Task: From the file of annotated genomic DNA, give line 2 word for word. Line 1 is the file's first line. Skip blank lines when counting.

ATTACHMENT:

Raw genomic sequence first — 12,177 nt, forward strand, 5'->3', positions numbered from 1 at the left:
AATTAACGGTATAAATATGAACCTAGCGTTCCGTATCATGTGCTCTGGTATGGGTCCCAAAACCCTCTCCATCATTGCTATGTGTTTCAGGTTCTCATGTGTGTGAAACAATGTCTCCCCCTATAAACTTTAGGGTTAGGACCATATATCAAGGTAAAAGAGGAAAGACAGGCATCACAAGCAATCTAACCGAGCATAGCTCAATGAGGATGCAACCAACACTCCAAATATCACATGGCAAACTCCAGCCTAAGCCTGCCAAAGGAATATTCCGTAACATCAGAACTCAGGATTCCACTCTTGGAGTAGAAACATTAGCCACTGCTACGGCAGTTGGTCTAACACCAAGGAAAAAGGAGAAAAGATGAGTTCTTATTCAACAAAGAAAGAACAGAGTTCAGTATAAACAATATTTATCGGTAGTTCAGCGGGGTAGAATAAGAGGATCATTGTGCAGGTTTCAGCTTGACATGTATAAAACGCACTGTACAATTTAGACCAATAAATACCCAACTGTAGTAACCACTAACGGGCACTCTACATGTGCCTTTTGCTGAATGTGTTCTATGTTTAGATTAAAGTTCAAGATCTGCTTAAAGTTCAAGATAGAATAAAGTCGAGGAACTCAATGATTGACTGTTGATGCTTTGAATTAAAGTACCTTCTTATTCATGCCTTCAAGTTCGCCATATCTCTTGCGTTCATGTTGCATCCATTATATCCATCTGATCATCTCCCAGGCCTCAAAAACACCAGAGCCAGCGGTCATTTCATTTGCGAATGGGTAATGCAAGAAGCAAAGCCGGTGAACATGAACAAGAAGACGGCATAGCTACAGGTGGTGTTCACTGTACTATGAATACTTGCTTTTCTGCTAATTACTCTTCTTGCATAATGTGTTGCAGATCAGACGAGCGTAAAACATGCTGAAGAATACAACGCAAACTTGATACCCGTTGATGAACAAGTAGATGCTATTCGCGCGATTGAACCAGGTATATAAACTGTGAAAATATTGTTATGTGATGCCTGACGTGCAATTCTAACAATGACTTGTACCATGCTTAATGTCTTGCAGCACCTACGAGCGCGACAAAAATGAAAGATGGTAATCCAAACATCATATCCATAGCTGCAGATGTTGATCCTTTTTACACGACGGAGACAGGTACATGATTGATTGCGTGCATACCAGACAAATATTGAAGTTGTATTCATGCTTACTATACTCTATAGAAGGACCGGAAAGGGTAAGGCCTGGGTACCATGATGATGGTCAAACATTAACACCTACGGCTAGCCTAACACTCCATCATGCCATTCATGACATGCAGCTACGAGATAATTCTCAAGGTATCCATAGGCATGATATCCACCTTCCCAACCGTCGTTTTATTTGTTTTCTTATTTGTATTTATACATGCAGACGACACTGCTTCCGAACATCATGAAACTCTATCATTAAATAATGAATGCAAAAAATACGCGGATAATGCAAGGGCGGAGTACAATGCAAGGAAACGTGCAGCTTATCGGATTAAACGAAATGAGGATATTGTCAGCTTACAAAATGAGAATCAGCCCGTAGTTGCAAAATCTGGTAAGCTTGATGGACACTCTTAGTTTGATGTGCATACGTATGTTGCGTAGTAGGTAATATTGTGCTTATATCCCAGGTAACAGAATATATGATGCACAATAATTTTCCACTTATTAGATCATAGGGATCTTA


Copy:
AATTAACGGTATAAATATGAACCTAGCGTTCCGTATCATGTGCTCTGGTATGGGTCCCAAAACCCTCTCCATCATTGCTATGTGTTTCAGGTTCTCATGTGTGTGAAACAATGTCTCCCCCTATAAACTTTAGGGTTAGGACCATATATCAAGGTAAAAGAGGAAAGACAGGCATCACAAGCAATCTAACCGAGCATAGCTCAATGAGGATGCAACCAACACTCCAAATATCACATGGCAAACTCCAGCCTAAGCCTGCCAAAGGAATATTCCGTAACATCAGAACTCAGGATTCCACTCTTGGAGTAGAAACATTAGCCACTGCTACGGCAGTTGGTCTAACACCAAGGAAAAAGGAGAAAAGATGAGTTCTTATTCAACAAAGAAAGAACAGAGTTCAGTATAAACAATATTTATCGGTAGTTCAGCGGGGTAGAATAAGAGGATCATTGTGCAGGTTTCAGCTTGACATGTATAAAACGCACTGTACAATTTAGACCAATAAATACCCAACTGTAGTAACCACTAACGGGCACTCTACATGTGCCTTTTGCTGAATGTGTTCTATGTTTAGATTAAAGTTCAAGATCTGCTTAAAGTTCAAGATAGAATAAAGTCGAGGAACTCAATGATTGACTGTTGATGCTTTGAATTAAAGTACCTTCTTATTCATGCCTTCAAGTTCGCCATATCTCTTGCGTTCATGTTGCATCCATTATATCCATCTGATCATCTCCCAGGCCTCAAAAACACCAGAGCCAGCGGTCATTTCATTTGCGAATGGGTAATGCAAGAAGCAAAGCCGGTGAACATGAACAAGAAGACGGCATAGCTACAGGTGGTGTTCACTGTACTATGAATACTTGCTTTTCTGCTAATTACTCTTCTTGCATAATGTGTTGCAGATCAGACGAGCGTAAAACATGCTGAAGAATACAACGCAAACTTGATACCCGTTGATGAACAAGTAGATGCTATTCGCGCGATTGAACCAGGTATATAAACTGTGAAAATATTGTTATGTGATGCCTGACGTGCAATTCTAACAATGACTTGTACCATGCTTAATGTCTTGCAGCACCTACGAGCGCGACAAAAATGAAAGATGGTAATCCAAACATCATATCCATAGCTGCAGATGTTGATCCTTTTTACACGACGGAGACAGGTACATGATTGATTGCGTGCATACCAGACAAATATTGAAGTTGTATTCATGCTTACTATACTCTATAGAAGGACCGGAAAGGGTAAGGCCTGGGTACCATGATGATGGTCAAACATTAACACCTACGGCTAGCCTAACACTCCATCATGCCATTCATGACATGCAGCTACGAGATAATTCTCAAGGTATCCATAGGCATGATATCCACCTTCCCAACCGTCGTTTTATTTGTTTTCTTATTTGTATTTATACATGCAGACGACACTGCTTCCGAACATCATGAAACTCTATCATTAAATAATGAATGCAAAAAATACGCGGATAATGCAAGGGCGGAGTACAATGCAAGGAAACGTGCAGCTTATCGGATTAAACGAAATGAGGATATTGTCAGCTTACAAAATGAGAATCAGCCCGTAGTTGCAAAATCTGGTAAGCTTGATGGACACTCTTAGTTTGATGTGCATACGTATGTTGCGTAGTAGGTAATATTGTGCTTATATCCCAGGTAACAGAATATATGATGCACAATAATTTTCCACTTATTAGATCATAGGGATCTTA